From the moment Patrick Sawyer stepped off the plane into Lagos, Nigeria on the 20th of July 2014, a country of over 170 million people were in trouble. I am not going to dwell on the rights or wrongs of Mr Sawyer’s actions even though I have read and heard many people insult and curse him even after his death. I cannot blame any Nigerian who feels hard done by the way this deadly virus was “imported” into our already crisis ridden country (as if we don’t have enough on our plates already). Just yesterday, the news filtered in that the Senior Consultant Physician and Endocrinologist, Dr Ameyo Adadevoh who led the medical team that attended to Mr Sawyer and unfortunately contracted the virus in the process is dead. A very sad and unfortunate development. However, it is too late to cry over spilled milk. What matters now is ensuring the prevention of a further spread of this disease. By now most of us are aware of the warnings to stay away from bush meat, fruit bats, avoid handshakes and general body contact as much as possible as well as maintaining good personal hygiene. As a typical Nigerian, I have chosen to look on the bright side of things, after all it is often said that every situation has an advantage and disadvantage. And so this I will endeavor to beam the spotlight on the few positive aspects of the outbreak of the Ebola virus.
I doubt if anyone can claim not to have observed that the fear of the Ebola virus has caused a mutation of sorts in the average Nigerians DNA. Suddenly, people have become very conscious of their personal hygiene and environment, many have cultivated the habit of washing their hands uncountable times a day and the lavish use of hand sanitizers have become common place in an environment where some were previously unaware of its existence. This is a welcome development for someone like me who has always been somewhat weary of offering or accepting the handshake of certain individuals…we all have a good idea of what some people get up to with their hands (“digging for gold” in their nostrils, peeing by the roadside etc) without washing it afterwards. I am relieved that everyone is keeping their hands to themselves these days. It translates to less germs being passed around. I also suspect that many will make washing of hands and general cleanliness a lifelong habit even after all this is over.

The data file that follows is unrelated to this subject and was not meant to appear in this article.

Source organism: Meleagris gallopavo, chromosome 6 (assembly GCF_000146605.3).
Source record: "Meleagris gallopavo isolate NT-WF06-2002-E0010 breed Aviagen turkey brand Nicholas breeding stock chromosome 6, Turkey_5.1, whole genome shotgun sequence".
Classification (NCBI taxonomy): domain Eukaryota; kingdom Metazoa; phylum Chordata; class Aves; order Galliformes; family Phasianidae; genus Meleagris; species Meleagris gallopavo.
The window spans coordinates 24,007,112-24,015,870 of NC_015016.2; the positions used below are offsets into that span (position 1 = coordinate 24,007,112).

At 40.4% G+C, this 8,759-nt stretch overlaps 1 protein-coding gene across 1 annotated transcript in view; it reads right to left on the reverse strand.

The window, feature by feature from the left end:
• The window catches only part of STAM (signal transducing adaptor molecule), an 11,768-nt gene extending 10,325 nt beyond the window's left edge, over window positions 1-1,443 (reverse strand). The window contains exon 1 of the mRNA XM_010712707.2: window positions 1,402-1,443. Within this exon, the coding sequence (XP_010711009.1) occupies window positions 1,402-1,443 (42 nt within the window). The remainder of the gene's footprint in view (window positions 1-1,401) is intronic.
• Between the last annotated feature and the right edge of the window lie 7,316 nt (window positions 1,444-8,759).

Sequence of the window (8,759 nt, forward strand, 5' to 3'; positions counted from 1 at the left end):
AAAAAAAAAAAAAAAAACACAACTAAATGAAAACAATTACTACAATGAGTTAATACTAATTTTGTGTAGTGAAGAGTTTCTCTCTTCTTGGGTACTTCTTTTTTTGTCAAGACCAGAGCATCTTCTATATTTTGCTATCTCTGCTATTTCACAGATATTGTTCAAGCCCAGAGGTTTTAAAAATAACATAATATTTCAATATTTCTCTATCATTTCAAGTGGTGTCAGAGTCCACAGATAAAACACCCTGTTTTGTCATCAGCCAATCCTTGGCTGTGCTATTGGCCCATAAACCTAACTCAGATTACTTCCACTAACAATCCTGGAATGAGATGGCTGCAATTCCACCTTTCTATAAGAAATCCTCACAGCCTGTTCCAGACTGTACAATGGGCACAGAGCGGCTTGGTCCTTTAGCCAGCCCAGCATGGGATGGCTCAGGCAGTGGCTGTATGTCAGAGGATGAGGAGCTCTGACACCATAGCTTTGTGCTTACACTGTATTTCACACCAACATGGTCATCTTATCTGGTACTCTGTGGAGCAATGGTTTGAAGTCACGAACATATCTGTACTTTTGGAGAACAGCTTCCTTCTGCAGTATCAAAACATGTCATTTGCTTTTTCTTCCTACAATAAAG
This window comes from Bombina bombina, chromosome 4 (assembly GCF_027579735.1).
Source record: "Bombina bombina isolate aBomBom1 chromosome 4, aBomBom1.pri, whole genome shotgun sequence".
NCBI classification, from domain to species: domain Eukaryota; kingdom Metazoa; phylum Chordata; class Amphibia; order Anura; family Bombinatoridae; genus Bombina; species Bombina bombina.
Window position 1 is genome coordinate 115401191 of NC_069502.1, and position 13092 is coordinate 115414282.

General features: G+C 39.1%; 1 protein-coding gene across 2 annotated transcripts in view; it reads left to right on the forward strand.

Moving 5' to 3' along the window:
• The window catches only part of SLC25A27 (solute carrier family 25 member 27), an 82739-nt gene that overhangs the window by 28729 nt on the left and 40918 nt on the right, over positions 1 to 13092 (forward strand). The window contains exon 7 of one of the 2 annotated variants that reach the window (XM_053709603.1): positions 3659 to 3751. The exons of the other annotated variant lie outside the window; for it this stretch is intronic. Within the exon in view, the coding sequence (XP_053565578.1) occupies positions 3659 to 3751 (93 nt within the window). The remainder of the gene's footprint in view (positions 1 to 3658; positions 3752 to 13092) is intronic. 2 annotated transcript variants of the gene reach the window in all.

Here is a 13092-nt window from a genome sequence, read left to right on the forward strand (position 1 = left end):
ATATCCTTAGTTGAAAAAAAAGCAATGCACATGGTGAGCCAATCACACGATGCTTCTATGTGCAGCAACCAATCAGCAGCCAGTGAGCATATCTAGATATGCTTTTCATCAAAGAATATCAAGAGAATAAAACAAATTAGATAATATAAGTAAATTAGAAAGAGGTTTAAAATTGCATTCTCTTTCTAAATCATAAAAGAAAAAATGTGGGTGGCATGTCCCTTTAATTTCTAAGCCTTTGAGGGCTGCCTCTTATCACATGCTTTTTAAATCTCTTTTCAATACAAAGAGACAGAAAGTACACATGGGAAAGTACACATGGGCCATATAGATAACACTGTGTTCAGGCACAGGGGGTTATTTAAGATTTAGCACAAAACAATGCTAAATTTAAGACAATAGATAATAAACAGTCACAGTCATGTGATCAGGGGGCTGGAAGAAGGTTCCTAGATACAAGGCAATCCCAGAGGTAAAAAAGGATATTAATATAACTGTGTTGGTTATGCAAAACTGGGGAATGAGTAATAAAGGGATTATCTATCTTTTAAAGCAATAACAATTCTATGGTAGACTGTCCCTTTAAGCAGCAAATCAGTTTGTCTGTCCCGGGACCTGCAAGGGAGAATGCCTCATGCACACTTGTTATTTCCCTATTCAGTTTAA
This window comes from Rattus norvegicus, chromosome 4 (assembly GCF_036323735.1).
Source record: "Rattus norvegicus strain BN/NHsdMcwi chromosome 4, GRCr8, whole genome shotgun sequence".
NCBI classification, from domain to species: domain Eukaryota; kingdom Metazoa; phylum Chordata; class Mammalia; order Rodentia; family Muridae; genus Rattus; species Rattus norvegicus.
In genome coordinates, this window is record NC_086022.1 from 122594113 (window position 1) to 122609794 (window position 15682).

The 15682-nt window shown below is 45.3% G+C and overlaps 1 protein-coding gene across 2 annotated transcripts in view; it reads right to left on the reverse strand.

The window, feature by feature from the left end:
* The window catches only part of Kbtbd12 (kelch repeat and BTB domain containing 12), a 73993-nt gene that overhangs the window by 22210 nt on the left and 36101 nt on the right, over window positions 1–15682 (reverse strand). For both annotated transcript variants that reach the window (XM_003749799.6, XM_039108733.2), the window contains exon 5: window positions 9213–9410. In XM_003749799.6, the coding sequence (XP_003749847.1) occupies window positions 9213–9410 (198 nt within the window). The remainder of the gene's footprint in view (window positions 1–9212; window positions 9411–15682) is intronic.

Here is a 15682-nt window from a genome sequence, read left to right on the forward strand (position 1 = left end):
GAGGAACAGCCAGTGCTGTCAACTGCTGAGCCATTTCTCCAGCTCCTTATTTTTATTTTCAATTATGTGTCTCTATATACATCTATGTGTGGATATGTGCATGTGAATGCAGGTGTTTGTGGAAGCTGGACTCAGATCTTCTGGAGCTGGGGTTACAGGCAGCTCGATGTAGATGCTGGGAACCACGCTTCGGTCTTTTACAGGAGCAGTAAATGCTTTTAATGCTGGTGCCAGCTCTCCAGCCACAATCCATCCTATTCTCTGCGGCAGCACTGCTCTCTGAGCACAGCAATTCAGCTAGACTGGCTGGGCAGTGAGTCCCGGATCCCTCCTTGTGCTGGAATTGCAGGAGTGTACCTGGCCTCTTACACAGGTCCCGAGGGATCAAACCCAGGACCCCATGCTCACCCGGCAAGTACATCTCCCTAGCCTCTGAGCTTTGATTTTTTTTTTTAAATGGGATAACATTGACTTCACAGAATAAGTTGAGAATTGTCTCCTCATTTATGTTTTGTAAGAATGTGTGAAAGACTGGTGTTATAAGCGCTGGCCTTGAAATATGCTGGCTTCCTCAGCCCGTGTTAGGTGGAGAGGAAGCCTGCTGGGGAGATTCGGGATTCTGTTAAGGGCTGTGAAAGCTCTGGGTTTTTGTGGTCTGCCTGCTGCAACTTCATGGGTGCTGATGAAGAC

The one that secretly thrills me is the fact that the fear of the deadly Ebola virus has bridled the shenanigans of people in relationships! Can you see where I am going with this? Many straying boyfriends, girlfriends, husbands (and maybe wives) have been forced to tow the “strange path” of fidelity, a feat that numerous STD campaigns and admonitions from the pulpit have failed to curb. Thanks to the almighty Ebola virus, couples have become less adulterous. I actually mentioned my conviction about the spread of the Ebola virus causing a drastic reduction in the number of people who patronize prostitutes and gigolos to a friend about 2 weeks ago, and It turned out that I was right as only last week commercial sex workers in Lagos and many parts of the country complained of low patronage as a result of the Ebola virus, with one of them being quoted lamenting that contrary to a previous average of 7 customers per day prior to the advent of Ebola, she hardly gets 4 customers these days! So for those who have been in grief due to partners who are in the habit of “playing away games” and have been fasting and praying fervently for a miracle, Ebola is the answer to your prayers!
Finally, I am sincerely hoping that the way and manner of the unfortunate introduction of this deadly virus into Nigeria has taught our apathetic government a huge lesson about the importance of putting adequate precautionary measures in place at our borders whenever there is any epidemic in Africa and even beyond, as well as equipping the general hospitals with the required medical supplies to tackle emergencies of this mold. If Nigeria was well prepared to prevent the spread of the Ebola virus into the country we wouldn’t have lost heroes like Dr Adadevoh (and 4 others) who was prematurely tagged the first Nigerian Ebola survivor only a few days ago! It is sad that this deadly scourge is present in the most populous country in Africa and 7th most populous country in the world, but as usual the average man on the streets needs to choose to see the good in the bad in a bid to retain his sanity.